A prank phone call between a brother and sister involving a bomb hoax led officials to block traffic in both directions on San Diego's busy Interstate 15 on Thanksgiving afternoon.
The freeway shutdown began around 2:45 p.m. at northbound and southbound I-15 near Miramar Way.
Lt. Lorenzo Ruano with the California Highway Patrol said a woman was driving on the freeway with a friend when she received a phone call from an unknown person, whose voice she did not recognize. The person on the other end told the woman there was a bomb in her car.
Frightened, Lt. Ruano said the woman immediately pulled over by the center divide on northbound I-15, just south of the Miramar Way overpass, and called 911.
Authorities from multiple agencies, including the San Diego Fire-Rescue Bomb Squad, responded to the scene.
CHP officials immediately shut down the freeway in both directions. At one point, all southbound I-15 traffic was being diverted to Miramar Way westbound, while all northbound I-15 traffic was being diverted to State Route 52.
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As of 4:05 p.m., motorists north of State Route 163 were unable to access I-15, a CHP official confirmed. Kearny Villa was also closed off to traffic.
The incident quickly led to extremely heavy congestion in the area, with holiday drivers stuck at a bumper-to-bumper standstill as officials investigated the suspicious vehicle. Stranded, some motorists were seen getting out of their vehicles to stretch and talk to fellow drivers.
By 4:20 p.m., Bomb Squad officials with San Diego Fire-Rescue had arrived on scene. Authorities questioned the woman in the suspicious vehicle.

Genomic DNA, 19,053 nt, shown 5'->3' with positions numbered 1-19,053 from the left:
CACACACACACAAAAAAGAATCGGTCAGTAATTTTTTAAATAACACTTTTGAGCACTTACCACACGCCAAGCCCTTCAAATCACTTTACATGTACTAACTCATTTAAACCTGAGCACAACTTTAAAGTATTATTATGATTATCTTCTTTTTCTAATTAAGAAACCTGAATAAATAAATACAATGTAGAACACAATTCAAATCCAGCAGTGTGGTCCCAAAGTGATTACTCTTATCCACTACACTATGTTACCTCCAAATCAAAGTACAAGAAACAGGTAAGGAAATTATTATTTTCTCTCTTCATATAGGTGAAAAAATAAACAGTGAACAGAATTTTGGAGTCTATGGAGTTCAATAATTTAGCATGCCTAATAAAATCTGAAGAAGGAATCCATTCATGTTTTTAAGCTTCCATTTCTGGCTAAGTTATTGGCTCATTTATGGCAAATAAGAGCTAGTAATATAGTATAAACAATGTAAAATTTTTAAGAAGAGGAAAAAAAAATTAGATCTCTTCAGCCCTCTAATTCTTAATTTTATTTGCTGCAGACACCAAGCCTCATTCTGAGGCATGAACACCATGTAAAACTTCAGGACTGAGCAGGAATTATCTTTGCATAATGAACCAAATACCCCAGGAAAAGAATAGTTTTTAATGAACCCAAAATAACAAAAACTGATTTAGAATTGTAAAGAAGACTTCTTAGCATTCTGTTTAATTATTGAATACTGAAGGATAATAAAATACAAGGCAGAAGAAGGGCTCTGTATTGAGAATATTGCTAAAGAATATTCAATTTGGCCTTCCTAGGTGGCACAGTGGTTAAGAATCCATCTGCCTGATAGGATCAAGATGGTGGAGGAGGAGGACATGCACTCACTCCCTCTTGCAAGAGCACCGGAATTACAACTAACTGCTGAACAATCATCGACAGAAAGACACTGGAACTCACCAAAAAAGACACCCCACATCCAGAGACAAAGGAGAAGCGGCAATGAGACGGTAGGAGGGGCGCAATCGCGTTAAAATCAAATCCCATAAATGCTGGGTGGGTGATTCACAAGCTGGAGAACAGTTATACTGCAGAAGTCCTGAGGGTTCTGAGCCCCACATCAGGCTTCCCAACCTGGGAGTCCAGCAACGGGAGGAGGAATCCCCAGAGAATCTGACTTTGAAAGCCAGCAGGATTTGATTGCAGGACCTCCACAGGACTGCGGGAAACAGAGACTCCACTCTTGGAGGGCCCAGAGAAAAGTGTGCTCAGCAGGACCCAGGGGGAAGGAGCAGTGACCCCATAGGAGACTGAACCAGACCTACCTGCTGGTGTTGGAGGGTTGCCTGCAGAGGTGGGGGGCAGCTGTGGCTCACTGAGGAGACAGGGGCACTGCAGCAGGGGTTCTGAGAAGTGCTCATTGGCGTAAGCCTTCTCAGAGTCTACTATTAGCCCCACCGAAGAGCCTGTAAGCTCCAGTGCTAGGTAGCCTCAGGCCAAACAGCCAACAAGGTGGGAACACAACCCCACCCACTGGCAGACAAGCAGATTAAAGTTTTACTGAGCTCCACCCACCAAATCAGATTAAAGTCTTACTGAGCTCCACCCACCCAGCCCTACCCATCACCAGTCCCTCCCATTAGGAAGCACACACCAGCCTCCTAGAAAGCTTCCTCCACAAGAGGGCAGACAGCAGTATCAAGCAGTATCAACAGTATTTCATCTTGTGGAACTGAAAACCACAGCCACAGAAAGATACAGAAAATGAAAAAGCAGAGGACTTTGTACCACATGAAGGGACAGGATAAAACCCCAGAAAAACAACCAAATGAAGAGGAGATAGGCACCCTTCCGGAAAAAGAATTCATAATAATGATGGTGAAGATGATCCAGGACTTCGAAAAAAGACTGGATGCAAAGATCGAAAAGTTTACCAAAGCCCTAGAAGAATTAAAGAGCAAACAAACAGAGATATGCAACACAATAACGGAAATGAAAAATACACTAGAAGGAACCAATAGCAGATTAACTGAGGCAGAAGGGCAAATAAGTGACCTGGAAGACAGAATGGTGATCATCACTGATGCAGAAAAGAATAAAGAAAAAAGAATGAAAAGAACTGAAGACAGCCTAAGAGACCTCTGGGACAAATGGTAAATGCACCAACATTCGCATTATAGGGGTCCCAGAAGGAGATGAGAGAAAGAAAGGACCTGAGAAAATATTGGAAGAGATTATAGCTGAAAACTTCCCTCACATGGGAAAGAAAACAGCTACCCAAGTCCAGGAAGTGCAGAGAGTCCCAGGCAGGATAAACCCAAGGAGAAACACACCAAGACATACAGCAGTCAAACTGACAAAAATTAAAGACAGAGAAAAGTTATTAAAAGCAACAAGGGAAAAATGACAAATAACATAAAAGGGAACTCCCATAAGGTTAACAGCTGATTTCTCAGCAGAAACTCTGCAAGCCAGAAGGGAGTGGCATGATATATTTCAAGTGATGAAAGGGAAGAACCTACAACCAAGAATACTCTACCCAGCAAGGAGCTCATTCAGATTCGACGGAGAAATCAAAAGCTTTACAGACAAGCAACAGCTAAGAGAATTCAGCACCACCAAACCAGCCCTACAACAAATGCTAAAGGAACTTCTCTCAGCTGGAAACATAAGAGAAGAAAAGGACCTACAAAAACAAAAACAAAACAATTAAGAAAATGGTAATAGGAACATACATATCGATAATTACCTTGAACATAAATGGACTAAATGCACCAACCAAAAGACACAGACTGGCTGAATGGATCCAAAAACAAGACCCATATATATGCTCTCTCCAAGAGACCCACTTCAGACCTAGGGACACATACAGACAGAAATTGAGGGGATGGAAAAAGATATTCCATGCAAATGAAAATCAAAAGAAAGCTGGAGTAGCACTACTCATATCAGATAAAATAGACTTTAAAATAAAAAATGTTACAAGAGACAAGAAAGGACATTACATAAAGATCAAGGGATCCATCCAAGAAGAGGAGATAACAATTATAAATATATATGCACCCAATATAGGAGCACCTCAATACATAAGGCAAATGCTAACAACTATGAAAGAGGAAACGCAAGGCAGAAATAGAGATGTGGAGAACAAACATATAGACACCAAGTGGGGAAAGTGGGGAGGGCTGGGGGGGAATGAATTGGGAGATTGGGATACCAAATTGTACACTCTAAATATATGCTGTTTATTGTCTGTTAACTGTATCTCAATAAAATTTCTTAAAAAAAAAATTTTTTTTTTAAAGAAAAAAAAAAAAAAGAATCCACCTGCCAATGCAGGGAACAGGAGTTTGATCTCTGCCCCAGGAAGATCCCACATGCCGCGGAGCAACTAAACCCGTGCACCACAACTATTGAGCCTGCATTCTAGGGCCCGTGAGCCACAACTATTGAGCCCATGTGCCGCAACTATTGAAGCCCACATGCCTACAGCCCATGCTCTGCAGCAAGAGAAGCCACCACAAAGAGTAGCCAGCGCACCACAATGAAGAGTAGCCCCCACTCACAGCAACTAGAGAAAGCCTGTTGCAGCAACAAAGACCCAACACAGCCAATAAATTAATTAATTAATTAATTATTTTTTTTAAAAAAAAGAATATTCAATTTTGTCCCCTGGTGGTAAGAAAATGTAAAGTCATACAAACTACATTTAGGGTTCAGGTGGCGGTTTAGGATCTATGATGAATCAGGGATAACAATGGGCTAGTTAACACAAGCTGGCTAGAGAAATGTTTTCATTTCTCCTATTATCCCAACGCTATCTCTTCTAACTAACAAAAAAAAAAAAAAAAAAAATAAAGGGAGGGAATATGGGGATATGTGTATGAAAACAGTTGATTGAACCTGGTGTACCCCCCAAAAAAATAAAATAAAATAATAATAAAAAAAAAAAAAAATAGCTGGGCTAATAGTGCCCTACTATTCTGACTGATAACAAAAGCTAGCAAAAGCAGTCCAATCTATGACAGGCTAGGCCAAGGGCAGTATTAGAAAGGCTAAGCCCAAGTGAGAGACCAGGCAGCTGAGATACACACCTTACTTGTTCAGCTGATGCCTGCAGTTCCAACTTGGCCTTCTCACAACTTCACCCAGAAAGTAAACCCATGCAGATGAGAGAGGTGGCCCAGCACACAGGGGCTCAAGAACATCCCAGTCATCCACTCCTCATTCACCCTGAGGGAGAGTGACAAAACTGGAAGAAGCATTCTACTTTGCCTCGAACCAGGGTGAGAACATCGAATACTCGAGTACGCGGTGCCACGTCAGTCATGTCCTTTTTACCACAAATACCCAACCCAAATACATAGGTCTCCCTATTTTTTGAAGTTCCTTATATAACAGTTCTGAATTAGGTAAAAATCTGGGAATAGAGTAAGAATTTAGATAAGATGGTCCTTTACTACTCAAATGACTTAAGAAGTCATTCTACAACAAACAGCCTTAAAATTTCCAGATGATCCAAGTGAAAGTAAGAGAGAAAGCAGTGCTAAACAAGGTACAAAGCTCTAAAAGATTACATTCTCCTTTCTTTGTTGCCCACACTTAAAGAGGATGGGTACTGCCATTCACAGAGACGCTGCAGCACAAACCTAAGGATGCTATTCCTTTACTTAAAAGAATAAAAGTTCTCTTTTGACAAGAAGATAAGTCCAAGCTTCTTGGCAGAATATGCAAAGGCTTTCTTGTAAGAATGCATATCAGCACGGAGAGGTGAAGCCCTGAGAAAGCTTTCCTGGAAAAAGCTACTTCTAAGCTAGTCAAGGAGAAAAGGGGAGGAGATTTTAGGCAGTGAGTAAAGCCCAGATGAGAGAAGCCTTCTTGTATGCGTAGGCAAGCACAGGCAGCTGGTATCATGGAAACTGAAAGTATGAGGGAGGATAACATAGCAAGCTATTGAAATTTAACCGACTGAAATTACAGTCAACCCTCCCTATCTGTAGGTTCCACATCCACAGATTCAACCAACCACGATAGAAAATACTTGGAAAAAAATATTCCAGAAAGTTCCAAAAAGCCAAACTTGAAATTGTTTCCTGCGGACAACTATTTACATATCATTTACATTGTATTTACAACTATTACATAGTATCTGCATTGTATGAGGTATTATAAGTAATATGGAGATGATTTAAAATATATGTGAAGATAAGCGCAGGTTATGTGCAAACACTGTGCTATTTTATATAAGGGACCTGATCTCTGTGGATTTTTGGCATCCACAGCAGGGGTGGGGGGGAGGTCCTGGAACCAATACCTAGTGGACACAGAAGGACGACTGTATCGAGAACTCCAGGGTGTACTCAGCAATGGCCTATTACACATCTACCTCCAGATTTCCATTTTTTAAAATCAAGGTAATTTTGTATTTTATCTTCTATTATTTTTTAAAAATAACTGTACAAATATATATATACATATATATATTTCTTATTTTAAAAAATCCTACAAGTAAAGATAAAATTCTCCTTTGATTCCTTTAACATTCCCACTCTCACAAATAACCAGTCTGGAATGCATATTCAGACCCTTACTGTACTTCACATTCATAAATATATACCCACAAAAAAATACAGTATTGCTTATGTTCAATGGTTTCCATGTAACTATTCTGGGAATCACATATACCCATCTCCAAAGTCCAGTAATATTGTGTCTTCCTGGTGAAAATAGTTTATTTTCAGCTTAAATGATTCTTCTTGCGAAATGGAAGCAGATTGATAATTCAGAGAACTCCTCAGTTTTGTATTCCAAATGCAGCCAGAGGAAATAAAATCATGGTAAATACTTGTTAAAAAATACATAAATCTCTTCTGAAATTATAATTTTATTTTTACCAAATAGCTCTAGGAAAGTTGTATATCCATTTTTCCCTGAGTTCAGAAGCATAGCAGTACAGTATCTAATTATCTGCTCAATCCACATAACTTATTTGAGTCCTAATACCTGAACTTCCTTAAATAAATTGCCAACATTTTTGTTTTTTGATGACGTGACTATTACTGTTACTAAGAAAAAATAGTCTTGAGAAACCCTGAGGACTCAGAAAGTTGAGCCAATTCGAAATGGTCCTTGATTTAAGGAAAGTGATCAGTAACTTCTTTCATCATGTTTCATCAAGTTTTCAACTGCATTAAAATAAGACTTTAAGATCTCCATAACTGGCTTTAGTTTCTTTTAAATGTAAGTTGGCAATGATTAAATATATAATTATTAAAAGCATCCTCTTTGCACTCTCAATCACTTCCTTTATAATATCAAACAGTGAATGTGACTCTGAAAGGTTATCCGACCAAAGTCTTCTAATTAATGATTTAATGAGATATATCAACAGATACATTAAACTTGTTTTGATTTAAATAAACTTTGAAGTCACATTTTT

Police dogs were used to inspect the car. Lt. Ruano said the dogs acted in a manner that indicated there might be a bomb in the vehicle. Eventually, bomb investigators determined there was no bomb in the car.
By 5:25 p.m., fire department officials said all bomb squad units were picking up their equipment and preparing to clear the scene.
During all of the chaos, the brother who called in the bomb hoax called his sister back to apologize for the joke. Lt. Ruano said CHP investigators were there when the woman received the call from her older brother.
The woman was crying, and Lt. Ruano said CHP officials felt her reaction was genuine, and she had no idea it was her brother who made that first bomb hoax call.
CHP officials had the woman's brother -- now identified as Victor Diaz, 28 -- come to the scene for questioning. Lt. Ruano said Diaz was very apologetic, but his remorse simply wouldn't cut it.
Most motorists stranded on the I-15 didn’t find the joke humorous, especially since many drivers were en route to their family Thanksgiving celebrations.
“This is crazy; unbelievable,” said Matthew Richards. “What a jerk, whoever did this – on Thanksgiving.”
Larry Howard was traveling with his entire family on the I-15, including his children.
“We’re sitting out here and my kids started getting all antsy. So, yeah, it’s crazy,” said Howard.
“I can’t even, I can’t even think. I’m just like, I can’t believe this is happening, on Thanksgiving,” said motorist Catherine Macabulit.
“We’re stuck on the 15, so I hope we’ll make it out of here in time to have dinner,” lamented Anna McDonald.
Some motorists agreed this incident would be one they would never forget.
“Well, it’ll make for a memorable Thanksgiving,” Lauren Beadry told NBC 7.
By 5:45 p.m., officials said Diaz had been arrested. He was booked into San Diego Central Jail on felony charges, including making a false bomb threat. CHP officials said the City Attorney or District Attorney will ultimately decide what happens next with the prankster.
Diaz is scheduled to appear in court on Dec. 4. Both he and his sister are San Diego residents.
In all, CHP officials said northbound I-15 was shut down for two hours, while southbound I-15 was blocked off to heavy holiday traffic for approximately one hour.
By 6:10 p.m., all traffic lanes, connectors and ramps were open again in both directions and motorists were able to get going once again.